I have not watched a scary movie yet this season.  Maybe this weekend.  But—in reality—there is enough in our world to be frightened of that I do not need to seek fright as entertainment.

Take your pick:

  • Global Warming, whether politicians (I could not call them political leaders) recognize the problem or not.
  • Terrorist Attacks even if “they” never perfect nuclear weapons.
  • Escalating Societal Violence like shootings at schools, bombings of churches and senseless killings of anyone since every life matters.
  • Senseless Slaughtering of elephants and rhinos and other animals for the sheer lunacy of making a buck through such things as the ivory trade.

Aren’t those enough to be scared to death? 

Still, other fears plague me on a more personal immediate level:

  • President Donald Trump.  Just typing that made me cringe.
  • The Full Scope of the Presidential Campaigns and all those blasted commercials and speeches that will come our way and go on and on and on and on.
  • The Predicted 2016 El Nino.  I live in California where the drought is in its fourth year.  If the storm does not descend as expected, then will the state really run out of drinking water?  If the storm does descend as expected, will the state survive the floods and mudslides that will be part of its natural force?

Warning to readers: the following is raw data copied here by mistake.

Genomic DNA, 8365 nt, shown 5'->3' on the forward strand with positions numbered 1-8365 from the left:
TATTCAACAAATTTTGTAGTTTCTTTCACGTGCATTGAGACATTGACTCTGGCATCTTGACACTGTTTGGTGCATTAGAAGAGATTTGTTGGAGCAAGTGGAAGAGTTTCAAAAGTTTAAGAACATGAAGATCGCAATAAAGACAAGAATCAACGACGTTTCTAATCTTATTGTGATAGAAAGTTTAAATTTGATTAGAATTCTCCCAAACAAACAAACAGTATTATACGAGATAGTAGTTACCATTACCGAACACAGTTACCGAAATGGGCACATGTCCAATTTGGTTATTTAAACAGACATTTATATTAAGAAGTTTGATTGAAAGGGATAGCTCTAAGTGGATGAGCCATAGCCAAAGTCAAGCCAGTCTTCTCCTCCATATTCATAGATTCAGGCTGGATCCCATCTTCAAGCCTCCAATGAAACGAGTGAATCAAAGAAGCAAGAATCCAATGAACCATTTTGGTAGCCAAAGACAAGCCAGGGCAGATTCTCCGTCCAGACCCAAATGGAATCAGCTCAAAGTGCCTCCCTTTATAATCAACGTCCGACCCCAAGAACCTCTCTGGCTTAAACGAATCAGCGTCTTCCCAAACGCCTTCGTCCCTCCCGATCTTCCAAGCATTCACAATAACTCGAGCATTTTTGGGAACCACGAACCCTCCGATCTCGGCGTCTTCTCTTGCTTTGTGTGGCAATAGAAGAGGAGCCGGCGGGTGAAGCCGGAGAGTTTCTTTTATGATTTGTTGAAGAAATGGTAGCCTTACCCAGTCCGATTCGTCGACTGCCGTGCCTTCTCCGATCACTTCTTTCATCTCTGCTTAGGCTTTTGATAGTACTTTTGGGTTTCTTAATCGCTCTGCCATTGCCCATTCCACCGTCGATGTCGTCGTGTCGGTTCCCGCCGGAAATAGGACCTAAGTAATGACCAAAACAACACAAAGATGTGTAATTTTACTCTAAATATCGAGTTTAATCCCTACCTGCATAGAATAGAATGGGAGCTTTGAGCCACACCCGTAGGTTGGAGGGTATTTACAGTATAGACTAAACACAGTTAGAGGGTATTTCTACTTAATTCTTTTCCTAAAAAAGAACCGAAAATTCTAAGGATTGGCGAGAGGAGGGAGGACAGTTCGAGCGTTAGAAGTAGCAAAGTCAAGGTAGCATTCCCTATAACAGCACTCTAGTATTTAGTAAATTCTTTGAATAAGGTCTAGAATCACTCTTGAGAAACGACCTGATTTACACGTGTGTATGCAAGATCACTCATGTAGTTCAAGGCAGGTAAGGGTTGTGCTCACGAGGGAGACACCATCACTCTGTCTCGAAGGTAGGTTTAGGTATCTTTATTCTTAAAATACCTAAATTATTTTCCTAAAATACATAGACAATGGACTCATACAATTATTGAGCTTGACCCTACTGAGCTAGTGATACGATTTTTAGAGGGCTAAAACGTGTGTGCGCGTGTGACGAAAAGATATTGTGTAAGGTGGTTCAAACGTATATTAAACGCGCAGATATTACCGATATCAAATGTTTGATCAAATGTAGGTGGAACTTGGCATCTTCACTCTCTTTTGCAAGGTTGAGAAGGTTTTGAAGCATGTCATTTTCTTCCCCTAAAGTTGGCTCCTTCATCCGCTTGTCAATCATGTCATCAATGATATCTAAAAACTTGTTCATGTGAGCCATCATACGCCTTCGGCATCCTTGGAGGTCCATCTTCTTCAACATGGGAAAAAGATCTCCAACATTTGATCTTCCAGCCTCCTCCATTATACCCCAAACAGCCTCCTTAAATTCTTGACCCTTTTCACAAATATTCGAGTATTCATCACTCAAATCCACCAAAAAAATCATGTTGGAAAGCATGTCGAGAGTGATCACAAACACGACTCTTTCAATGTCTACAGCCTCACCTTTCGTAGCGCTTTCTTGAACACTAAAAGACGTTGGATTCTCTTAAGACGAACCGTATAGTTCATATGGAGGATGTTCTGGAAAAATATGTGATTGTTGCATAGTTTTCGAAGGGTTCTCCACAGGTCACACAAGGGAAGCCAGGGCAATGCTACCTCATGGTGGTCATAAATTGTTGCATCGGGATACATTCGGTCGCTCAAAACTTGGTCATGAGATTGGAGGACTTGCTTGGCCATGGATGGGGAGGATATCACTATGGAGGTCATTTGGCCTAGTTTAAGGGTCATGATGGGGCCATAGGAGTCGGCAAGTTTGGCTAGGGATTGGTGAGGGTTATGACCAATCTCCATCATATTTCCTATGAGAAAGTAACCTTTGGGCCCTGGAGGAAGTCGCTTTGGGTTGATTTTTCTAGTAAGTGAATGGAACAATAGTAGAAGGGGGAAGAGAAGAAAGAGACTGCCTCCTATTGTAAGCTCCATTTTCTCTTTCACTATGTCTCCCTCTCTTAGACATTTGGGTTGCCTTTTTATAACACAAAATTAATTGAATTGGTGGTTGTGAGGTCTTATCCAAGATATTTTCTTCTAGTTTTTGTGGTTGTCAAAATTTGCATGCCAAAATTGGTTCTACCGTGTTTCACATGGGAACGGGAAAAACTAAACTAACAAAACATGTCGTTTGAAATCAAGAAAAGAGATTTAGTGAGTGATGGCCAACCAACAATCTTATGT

• The Commercialism of Christmas that has already started with the onslaught of catalogs already hawking so many things to buy to all the stores and all their continual sales and gimmicks to get our money.
  • Watching People’s Court.  I am a bit scared (maybe just worried) that somehow people will know that I do not only occasionally watch that show but actually know when it is on and look for it.  Embarrassing but true, so ssshh! Don’t tell anyone.